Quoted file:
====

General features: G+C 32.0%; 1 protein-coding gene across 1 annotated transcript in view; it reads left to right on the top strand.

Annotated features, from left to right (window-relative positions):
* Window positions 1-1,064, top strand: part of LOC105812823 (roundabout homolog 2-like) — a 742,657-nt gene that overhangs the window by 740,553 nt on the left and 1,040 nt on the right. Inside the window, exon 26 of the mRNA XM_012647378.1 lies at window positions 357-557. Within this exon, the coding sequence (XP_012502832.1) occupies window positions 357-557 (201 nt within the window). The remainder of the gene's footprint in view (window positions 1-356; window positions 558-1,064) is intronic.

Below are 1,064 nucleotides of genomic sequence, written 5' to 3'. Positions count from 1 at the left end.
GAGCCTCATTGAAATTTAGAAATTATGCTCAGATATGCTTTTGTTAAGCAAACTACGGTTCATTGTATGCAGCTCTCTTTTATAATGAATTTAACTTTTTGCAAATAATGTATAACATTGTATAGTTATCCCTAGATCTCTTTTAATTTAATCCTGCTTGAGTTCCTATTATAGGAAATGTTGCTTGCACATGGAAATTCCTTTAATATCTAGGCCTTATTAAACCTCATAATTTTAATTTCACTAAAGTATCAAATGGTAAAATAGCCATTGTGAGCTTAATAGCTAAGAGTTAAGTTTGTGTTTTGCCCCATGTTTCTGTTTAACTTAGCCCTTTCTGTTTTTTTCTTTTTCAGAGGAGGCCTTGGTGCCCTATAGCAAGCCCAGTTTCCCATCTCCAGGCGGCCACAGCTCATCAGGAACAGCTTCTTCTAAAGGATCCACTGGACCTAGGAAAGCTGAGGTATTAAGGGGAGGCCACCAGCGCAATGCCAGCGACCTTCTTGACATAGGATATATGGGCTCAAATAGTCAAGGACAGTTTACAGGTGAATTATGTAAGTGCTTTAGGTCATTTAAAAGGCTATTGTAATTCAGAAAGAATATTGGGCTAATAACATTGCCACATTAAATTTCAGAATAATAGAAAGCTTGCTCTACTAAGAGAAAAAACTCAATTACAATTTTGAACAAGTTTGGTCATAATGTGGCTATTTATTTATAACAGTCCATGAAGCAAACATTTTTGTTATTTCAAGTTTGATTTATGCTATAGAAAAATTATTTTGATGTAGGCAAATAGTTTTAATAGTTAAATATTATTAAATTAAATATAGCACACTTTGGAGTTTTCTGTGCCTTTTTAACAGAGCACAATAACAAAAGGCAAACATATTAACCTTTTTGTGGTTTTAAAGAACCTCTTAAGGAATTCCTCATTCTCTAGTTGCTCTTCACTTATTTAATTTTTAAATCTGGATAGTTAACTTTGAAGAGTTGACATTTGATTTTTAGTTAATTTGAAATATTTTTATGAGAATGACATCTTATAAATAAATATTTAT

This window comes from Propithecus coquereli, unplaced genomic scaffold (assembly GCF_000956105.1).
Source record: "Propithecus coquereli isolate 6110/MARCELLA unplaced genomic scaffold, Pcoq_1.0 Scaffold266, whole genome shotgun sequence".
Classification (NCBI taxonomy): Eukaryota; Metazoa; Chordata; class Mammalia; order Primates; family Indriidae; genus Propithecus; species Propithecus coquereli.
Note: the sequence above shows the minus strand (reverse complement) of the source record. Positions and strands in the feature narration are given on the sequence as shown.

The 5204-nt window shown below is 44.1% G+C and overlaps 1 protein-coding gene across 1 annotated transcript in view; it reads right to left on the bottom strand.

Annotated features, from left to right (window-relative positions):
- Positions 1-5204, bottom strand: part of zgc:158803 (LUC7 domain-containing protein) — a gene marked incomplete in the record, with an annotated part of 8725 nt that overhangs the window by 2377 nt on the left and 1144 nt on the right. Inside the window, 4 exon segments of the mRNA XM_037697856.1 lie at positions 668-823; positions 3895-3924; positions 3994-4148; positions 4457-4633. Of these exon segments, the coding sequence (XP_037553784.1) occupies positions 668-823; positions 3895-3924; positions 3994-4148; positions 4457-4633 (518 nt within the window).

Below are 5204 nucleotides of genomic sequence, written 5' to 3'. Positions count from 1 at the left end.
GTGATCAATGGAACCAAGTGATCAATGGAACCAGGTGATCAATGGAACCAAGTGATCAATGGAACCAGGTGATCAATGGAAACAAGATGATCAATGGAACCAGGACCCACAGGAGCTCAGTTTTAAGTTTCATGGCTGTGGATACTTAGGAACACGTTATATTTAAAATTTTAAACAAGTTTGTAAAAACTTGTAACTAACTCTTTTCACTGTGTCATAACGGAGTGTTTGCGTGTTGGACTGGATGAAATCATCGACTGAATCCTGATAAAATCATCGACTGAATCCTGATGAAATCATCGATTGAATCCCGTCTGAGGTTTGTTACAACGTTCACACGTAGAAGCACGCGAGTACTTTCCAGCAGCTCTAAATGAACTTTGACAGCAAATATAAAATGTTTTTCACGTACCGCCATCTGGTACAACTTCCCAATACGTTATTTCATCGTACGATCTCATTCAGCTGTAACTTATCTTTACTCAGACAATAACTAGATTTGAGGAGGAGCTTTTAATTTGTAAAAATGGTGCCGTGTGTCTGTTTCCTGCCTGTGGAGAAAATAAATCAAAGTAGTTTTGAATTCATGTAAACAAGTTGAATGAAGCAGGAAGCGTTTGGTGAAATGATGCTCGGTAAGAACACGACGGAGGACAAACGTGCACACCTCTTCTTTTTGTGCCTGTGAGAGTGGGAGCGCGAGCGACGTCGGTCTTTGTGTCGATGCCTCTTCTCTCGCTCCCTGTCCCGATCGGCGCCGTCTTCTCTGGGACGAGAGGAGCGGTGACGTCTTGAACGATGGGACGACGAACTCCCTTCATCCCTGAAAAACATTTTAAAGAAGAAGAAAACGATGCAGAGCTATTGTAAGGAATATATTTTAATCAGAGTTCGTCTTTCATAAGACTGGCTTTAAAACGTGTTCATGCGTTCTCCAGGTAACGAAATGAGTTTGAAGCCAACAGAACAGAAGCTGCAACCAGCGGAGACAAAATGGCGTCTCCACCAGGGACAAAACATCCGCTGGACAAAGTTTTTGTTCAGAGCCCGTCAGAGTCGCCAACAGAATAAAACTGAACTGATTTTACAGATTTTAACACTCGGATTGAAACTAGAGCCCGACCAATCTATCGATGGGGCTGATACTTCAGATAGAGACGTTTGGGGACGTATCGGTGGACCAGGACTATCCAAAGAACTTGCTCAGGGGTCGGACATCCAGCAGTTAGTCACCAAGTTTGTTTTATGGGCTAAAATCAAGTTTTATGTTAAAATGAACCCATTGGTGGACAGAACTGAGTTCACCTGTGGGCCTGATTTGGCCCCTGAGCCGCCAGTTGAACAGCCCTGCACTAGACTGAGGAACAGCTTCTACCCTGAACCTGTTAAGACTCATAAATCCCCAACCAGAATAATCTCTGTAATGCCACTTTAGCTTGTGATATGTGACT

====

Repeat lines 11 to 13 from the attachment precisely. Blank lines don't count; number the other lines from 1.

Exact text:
Annotated features, from left to right (window-relative positions):
- Positions 1-5204, bottom strand: part of zgc:158803 (LUC7 domain-containing protein) — a gene marked incomplete in the record, with an annotated part of 8725 nt that overhangs the window by 2377 nt on the left and 1144 nt on the right. Inside the window, 4 exon segments of the mRNA XM_037697856.1 lie at positions 668-823; positions 3895-3924; positions 3994-4148; positions 4457-4633. Of these exon segments, the coding sequence (XP_037553784.1) occupies positions 668-823; positions 3895-3924; positions 3994-4148; positions 4457-4633 (518 nt within the window).

Below are 5204 nucleotides of genomic sequence, written 5' to 3'. Positions count from 1 at the left end.